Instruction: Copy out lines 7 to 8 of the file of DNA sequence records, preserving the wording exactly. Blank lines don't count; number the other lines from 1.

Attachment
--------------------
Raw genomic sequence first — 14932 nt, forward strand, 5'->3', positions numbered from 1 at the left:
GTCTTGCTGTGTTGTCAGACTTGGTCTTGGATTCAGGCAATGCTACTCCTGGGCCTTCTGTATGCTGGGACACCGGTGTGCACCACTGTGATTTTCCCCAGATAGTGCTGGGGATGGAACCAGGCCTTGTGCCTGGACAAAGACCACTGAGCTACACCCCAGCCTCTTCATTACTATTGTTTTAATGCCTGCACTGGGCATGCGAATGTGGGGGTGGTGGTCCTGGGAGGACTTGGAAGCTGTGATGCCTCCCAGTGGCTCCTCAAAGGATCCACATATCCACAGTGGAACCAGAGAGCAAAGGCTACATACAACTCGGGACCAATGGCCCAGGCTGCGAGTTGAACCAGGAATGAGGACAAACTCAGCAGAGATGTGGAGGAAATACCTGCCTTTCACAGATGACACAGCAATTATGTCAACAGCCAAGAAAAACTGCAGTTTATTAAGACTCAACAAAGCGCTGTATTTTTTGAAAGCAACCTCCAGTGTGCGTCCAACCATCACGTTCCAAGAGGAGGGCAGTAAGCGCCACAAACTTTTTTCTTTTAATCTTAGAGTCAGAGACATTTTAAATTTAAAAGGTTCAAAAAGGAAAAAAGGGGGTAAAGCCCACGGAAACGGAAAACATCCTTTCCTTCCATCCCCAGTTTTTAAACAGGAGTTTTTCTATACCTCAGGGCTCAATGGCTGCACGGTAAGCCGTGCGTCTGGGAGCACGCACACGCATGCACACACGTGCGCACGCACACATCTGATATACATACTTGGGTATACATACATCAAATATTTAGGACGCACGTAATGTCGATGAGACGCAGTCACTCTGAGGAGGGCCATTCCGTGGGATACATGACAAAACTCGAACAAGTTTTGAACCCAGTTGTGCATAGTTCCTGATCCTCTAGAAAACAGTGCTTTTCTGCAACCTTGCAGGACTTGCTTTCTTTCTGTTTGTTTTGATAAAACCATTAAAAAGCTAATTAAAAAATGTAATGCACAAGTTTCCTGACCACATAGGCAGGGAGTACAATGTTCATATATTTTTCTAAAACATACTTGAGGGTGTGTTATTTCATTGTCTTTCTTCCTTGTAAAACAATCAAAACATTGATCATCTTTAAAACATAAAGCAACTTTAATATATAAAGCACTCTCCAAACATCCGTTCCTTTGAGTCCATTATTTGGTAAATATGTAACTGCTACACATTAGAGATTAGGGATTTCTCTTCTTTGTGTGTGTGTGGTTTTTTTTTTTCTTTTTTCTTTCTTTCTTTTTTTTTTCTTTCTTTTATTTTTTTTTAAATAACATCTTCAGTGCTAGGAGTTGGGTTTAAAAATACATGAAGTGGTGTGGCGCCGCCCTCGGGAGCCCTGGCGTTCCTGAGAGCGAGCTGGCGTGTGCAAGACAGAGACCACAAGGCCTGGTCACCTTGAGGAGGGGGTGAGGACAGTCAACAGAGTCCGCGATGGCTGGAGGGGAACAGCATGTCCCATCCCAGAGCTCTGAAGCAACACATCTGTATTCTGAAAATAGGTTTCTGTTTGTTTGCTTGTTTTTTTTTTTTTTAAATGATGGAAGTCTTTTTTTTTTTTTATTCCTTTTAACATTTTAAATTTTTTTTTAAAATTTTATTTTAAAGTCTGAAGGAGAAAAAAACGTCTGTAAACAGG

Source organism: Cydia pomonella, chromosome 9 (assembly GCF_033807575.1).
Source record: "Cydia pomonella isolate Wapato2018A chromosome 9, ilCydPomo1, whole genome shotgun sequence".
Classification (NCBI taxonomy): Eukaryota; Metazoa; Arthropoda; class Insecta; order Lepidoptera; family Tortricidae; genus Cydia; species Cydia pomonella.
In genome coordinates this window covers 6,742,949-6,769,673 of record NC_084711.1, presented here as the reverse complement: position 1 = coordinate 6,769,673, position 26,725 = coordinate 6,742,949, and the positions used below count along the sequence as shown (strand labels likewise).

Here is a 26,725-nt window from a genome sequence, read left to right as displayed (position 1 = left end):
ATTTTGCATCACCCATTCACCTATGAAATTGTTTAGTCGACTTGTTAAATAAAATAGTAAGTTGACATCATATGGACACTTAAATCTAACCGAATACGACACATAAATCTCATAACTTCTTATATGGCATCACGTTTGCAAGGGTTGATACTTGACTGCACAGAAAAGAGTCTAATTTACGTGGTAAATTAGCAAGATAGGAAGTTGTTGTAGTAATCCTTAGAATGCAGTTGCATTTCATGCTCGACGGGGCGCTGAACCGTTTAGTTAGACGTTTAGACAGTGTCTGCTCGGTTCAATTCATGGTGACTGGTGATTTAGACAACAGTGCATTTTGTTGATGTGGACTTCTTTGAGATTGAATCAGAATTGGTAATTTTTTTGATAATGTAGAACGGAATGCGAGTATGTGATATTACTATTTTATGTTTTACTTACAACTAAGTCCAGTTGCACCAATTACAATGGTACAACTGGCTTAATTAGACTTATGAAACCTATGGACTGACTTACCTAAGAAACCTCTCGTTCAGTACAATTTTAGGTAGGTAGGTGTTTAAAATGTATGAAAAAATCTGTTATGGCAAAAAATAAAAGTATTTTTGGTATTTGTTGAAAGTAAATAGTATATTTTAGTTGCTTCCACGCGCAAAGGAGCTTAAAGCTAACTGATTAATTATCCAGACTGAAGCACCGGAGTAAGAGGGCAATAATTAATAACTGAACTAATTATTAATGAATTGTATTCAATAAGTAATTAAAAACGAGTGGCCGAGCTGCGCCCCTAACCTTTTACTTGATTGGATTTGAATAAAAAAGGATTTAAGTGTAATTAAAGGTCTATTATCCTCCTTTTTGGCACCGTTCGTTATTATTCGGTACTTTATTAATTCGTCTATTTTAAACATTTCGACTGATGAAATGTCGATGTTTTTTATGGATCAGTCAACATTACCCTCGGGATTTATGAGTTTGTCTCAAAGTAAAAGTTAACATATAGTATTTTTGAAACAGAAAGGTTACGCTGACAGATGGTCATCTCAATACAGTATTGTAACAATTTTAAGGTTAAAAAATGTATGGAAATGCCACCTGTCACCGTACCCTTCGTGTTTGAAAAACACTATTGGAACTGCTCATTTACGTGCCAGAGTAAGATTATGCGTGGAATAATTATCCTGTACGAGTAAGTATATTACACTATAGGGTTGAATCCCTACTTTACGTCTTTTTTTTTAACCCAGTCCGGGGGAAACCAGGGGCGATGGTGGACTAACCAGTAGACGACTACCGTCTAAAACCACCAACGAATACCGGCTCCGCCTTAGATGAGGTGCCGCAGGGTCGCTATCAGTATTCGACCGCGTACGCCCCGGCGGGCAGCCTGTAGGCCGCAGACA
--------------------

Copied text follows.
Here is a 26,725-nt window from a genome sequence, read left to right as displayed (position 1 = left end):
ATTTTGCATCACCCATTCACCTATGAAATTGTTTAGTCGACTTGTTAAATAAAATAGTAAGTTGACATCATATGGACACTTAAATCTAACCGAATACGACACATAAATCTCATAACTTCTTATATGGCATCACGTTTGCAAGGGTTGATACTTGACTGCACAGAAAAGAGTCTAATTTACGTGGTAAATTAGCAAGATAGGAAGTTGTTGTAGTAATCCTTAGAATGCAGTTGCATTTCATGCTCGACGGGGCGCTGAACCGTTTAGTTAGACGTTTAGACAGTGTCTGCTCGGTTCAATTCATGGTGACTGGTGATTTAGACAACAGTGCATTTTGTTGATGTGGACTTCTTTGAGATTGAATCAGAATTGGTAATTTTTTTGATAATGTAGAACGGAATGCGAGTATGTGATATTACTATTTTATGTTTTACTTACAACTAAGTCCAGTTGCACCAATTACAATGGTACAACTGGCTTAATTAGACTTATGAAACCTATGGACTGACTTACCTAAGAAACCTCTCGTTCAGTACAATTTTAGGTAGGTAGGTGTTTAAAATGTATGAAAAAATCTGTTATGGCAAAAAATAAAAGTATTTTTGGTATTTGTTGAAAGTAAATAGTATATTTTAGTTGCTTCCACGCGCAAAGGAGCTTAAAGCTAACTGATTAATTATCCAGACTGAAGCACCGGAGTAAGAGGGCAATAATTAATAACTGAACTAATTATTAATGAATTGTATTCAATAAGTAATTAAAAACGAGTGGCCGAGCTGCGCCCCTAACCTTTTACTTGATTGGATTTGAATAAAAAAGGATTTAAGTGTAATTAAAGGTCTATTATCCTCCTTTTTGGCACCGTTCGTTATTATTCGGTACTTTATTAATTCGTCTATTTTAAACATTTCGACTGATGAAATGTCGATGTTTTTTATGGATCAGTCAACATTACCCTCGGGATTTATGAGTTTGTCTCAAAGTAAAAGTTAACATATAGTATTTTTGAAACAGAAAGGTTACGCTGACAGATGGTCATCTCAATACAGTATTGTAACAATTTTAAGGTTAAAAAATGTATGGAAATGCCACCTGTCACCGTACCCTTCGTGTTTGAAAAACACTATTGGAACTGCTCATTTACGTGCCAGAGTAAGATTATGCGTGGAATAATTATCCTGTACGAGTAAGTATATTACACTATAGGGTTGAATCCCTACTTTACGTCTTTTTTTTTAACCCAGTCCGGGGGAAACCAGGGGCGATGGTGGACTAACCAGTAGACGACTACCGTCTAAAACCACCAACGAATACCGGCTCCGCCTTAGATGAGGTGCCGCAGGGTCGCTATCAGTATTCGACCGCGTACGCCCCGGCGGGCAGCCTGTAGGCCGCAGACA